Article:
Mood Tracking


Why start a Mood Chart?

1. Mood charting allows us to better connect treatment recommendations with not only a person’s current mood but also where there mood is likely to be heading. 

2. Regularly recording moods can increase an individual’s awareness of changes in mood.

3. The mood chart can help an individual understand what factors are causing particular changes in mood.

4. Mood charting can prevent a large mood episode from occurring. By tracking daily moods, a person can react  more quickly to mood changes and regain control.

5. Writing down this information each day gives  an individual a detailed account of the feelings and occurrences experienced in daily life. This makes it easier for people to relay important information that doctor’s need to determine  the best treatment strategies. 

What do you write in your Mood Chart?

Here is a list of some components included in standard mood charts:


To bed: What time did you go to bed the night before?

Out of Bed: What time did you wake up the next morning?

Sleep hours: How many total hours of sleep did you get?

Mental Speed -5 to 5: How is your concentration?

Anxiety 0-5:

Sensitivity 0-5: How irritable are you feeling?

Outlook -5-5: How is your overall view on life at the moment? Are you feeling positive? Are you feeling negative?

Medications: What is the dosage/current medication you are taking?

Daily Notes: What did you do today? Who did you interact with? What  were you feeling?

Helpful Mood Charting iPhone Apps


The Senti app keeps an emotional history of everyday life by asking questions about the day and feelings of that moment. It then compiles a summary and chart of your moods throughout the day. All of the information is handled with anonymity and privacy. Senti can average moods over the course of several weeks to show what your average mood is and the times when mood rises or falls. The note taking component of Senti allows individuals to write little blurbs about activities and feelings that correspond to a particular mood rating. A log of these notes helps users identify events or experiences that trigger certain moods. With this information, users have a better idea of what activities to seek and avoid. Senti not only asks questions about mood, but also asks about feelings in regard to purpose and personal goals.


This app allows users to participate in mood-enhancing activities, identify and change unhealthy patterns of thinking, rate/chart moods over time, and create journal entries as a supplement to these ratings.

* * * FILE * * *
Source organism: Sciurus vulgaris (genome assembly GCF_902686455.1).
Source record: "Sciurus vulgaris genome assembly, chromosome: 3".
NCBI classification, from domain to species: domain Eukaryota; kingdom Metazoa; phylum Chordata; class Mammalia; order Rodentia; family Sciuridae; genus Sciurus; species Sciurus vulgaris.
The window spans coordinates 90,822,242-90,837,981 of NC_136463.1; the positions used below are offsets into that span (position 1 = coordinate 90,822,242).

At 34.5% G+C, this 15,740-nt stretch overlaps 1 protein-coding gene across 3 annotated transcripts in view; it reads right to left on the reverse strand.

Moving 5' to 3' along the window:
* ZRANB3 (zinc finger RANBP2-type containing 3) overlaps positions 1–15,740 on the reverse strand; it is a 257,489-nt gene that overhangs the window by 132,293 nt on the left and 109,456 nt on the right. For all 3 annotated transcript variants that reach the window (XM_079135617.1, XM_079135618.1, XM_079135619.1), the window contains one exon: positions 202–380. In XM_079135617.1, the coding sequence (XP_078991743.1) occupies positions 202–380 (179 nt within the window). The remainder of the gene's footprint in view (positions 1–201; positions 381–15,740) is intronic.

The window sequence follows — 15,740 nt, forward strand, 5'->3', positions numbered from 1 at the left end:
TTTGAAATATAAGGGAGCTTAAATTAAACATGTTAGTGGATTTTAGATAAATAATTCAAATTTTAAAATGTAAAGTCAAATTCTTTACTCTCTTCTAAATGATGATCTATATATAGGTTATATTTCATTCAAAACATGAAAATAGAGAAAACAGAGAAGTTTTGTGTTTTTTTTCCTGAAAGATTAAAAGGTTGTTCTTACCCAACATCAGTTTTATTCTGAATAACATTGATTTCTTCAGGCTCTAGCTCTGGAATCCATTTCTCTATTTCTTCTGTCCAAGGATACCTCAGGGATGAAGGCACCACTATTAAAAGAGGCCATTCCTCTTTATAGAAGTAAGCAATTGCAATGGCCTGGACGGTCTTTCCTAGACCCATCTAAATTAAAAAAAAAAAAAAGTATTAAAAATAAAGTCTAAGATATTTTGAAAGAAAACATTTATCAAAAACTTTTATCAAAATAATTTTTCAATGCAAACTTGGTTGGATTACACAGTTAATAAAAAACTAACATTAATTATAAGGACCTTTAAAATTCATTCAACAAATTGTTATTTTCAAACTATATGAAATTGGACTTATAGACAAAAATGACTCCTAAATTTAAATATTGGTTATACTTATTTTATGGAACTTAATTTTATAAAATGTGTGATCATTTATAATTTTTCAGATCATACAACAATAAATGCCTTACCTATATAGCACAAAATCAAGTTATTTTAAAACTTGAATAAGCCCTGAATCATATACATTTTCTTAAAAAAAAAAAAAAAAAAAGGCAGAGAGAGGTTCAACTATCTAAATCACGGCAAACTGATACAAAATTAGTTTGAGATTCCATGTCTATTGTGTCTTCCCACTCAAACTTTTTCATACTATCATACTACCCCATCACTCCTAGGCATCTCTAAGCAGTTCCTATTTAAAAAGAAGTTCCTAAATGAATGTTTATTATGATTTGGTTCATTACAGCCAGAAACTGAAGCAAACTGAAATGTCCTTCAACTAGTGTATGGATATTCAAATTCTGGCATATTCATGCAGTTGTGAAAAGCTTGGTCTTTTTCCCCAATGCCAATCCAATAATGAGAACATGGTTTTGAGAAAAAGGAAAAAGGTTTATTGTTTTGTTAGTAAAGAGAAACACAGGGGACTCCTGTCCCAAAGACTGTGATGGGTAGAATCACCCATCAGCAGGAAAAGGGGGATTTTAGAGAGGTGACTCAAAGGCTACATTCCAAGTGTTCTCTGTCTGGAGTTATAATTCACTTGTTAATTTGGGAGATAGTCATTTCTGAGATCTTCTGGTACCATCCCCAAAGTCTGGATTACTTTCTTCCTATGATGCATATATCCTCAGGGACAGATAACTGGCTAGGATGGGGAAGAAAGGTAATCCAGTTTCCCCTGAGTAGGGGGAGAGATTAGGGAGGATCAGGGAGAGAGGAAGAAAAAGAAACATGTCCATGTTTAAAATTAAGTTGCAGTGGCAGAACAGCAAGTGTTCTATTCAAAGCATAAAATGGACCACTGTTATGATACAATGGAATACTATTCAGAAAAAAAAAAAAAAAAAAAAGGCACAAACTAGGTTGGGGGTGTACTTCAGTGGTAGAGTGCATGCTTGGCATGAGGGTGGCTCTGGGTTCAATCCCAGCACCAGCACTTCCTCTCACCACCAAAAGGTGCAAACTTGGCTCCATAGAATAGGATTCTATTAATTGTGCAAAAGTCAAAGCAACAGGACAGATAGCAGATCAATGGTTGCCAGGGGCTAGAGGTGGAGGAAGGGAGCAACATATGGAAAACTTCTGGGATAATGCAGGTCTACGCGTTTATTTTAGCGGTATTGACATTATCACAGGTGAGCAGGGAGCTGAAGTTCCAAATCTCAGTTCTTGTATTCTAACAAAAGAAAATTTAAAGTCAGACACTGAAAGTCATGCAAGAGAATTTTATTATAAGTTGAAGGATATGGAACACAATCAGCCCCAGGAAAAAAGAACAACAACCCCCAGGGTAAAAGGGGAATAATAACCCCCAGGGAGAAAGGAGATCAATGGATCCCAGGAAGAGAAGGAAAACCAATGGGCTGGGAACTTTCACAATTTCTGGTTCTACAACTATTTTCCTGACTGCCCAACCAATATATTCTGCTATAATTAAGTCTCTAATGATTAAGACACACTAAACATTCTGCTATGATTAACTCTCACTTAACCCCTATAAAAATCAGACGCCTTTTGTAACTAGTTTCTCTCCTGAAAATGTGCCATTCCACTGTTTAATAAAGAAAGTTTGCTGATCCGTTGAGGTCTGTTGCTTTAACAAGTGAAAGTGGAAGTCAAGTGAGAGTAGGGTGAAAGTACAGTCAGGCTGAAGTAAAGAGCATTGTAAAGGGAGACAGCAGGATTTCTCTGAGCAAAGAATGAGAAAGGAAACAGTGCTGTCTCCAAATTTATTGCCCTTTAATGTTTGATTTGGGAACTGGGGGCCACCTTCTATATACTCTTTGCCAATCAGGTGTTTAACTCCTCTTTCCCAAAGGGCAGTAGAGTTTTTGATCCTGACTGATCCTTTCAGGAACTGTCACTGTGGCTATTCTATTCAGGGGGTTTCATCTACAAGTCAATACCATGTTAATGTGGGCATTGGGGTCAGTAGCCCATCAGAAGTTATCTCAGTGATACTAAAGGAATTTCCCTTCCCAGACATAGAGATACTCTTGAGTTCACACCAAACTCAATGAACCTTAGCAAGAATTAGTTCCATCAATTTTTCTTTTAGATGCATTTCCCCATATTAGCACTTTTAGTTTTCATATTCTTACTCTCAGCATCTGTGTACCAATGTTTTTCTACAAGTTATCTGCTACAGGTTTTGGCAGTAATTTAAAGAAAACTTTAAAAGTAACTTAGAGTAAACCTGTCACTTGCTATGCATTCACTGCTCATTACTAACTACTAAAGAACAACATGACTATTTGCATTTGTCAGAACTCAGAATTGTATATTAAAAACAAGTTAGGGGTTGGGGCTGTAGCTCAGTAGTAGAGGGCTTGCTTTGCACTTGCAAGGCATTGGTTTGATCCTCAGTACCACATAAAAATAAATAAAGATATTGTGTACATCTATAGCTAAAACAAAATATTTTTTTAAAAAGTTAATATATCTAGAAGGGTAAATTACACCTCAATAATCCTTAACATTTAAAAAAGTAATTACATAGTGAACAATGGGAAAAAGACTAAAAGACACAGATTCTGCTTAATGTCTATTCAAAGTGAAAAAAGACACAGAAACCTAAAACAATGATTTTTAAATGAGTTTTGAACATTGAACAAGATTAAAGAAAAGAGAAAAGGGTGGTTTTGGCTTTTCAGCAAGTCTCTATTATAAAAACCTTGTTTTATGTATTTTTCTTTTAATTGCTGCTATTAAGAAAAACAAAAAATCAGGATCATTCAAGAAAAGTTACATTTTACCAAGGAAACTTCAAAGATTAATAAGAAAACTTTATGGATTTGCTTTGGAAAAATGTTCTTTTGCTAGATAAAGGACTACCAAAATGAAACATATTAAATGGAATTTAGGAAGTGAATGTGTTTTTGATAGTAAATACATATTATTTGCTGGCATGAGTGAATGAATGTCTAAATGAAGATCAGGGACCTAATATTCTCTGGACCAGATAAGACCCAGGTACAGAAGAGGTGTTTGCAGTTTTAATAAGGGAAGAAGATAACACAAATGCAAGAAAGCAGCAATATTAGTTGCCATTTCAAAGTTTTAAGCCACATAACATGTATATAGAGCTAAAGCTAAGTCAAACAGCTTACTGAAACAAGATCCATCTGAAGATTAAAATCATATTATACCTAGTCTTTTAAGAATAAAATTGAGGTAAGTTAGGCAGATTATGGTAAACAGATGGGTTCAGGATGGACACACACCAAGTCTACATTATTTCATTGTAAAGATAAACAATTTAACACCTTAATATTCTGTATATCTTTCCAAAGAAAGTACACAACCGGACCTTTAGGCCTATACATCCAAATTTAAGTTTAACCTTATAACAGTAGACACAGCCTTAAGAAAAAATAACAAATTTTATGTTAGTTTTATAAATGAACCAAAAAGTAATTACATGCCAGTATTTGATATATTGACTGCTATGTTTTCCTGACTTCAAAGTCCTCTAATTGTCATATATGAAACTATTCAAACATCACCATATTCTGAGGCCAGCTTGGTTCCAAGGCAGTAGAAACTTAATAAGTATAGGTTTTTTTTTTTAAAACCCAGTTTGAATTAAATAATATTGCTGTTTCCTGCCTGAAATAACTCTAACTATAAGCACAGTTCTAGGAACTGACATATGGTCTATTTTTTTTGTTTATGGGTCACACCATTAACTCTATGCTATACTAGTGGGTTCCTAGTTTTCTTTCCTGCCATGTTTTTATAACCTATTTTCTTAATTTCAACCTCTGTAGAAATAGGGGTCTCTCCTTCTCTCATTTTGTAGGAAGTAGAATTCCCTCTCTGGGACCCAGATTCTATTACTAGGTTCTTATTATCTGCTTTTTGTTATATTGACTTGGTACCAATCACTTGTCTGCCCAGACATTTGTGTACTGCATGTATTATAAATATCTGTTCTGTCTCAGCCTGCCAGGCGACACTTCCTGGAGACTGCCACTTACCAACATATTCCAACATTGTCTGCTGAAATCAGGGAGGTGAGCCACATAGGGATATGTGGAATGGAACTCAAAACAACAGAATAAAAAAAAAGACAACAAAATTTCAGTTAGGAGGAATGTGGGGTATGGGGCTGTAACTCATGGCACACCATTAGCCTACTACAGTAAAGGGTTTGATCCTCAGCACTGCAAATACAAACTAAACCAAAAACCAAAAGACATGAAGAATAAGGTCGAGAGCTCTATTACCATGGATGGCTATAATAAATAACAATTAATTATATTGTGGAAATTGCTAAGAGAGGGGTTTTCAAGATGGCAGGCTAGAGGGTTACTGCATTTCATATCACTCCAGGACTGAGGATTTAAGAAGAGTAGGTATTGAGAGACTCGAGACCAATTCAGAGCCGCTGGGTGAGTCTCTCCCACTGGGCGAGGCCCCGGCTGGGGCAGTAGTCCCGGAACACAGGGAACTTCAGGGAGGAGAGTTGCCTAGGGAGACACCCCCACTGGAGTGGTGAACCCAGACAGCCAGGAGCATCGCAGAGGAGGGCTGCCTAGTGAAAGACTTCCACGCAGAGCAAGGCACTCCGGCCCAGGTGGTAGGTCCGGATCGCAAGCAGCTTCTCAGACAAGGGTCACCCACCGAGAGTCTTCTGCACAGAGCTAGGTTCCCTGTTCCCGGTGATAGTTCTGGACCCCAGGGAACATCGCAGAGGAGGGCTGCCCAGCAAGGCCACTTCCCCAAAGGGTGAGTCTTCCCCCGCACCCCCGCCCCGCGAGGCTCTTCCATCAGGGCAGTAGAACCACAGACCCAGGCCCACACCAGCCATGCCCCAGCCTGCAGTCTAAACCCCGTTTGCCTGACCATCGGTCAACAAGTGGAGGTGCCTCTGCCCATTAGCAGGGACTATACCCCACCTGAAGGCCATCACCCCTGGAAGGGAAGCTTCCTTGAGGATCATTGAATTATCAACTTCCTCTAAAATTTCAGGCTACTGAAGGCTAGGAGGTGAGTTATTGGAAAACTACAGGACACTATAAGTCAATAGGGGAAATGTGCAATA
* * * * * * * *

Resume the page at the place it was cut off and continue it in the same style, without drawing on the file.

Moodkit offers more than 150 mood improvement activities full of examples and tips. Because of the variety, this app is able to target more specific needs of different individuals. Similar to Senti, there are security features in this app, so that the information is private.

One of the best features of Moodkit is Thought Checker. The Thought Checker feature calls users to first, write about a certain situation. Then, the individual must report initial thoughts and feelings about the event. Finally, the individual looks for common patterns and distortions within these thoughts. Once the user recognizes thought distortions, they report their current feelings and modify negative thoughts into more positive thoughts.

Mood Charting Success Stories

A Moment of Reflection

I decided that I was going to start mood charting. I’ve been recommending it to others for so long that it only seemed fair that I do it myself. What I discovered is that it was important to connect the activity of charting to a sense of reflecting on the day. That way filling out the daily entry was a way of achieving a sense of peace and clarity about how things turned out. Peace and clarity. In other words, I needed to make mood charting an activity that was an exercise in mindfulness. If I didn’t do that then filling out the chart seemed like a moment to reflect on failures. And when I did that, I found that I enjoyed taking that moment at the end of the day to write a few notes and reflect on my mood and my sleep.

David’s Mood Mystery

Dr. Forster met with a patient named David that claimed he was “doing better than he should.” He felt that his overall mood was pretty good, but he was also experiencing difficulty with his memory and concentration.

Dr. Forster and David used extensive mood charts David had been keeping. In his mood charts, David tracked his sleep, the quality of sleep , how much he was walking and running in terms of steps, productivity, sensitivity (distress in social situations), and more.

After looking at David’s chart, Dr. Forster noticed that when David had stayed up late, he had talked to a coworker about a problem at work. This problem had caused David a lot of anxiety, and after solving the problem, David had an increased sense of productivity and had a more positive mood. The changes in David’s mood were thus, not related to lack of sleep, but instead a reflection of his increased productivity.

Mood charting gave David a better understanding of his mood. It is a simple and effective way to better get to know how the different aspects of your life are changing the way you feel every day.

Dr. Forster’s video about mood charting with David.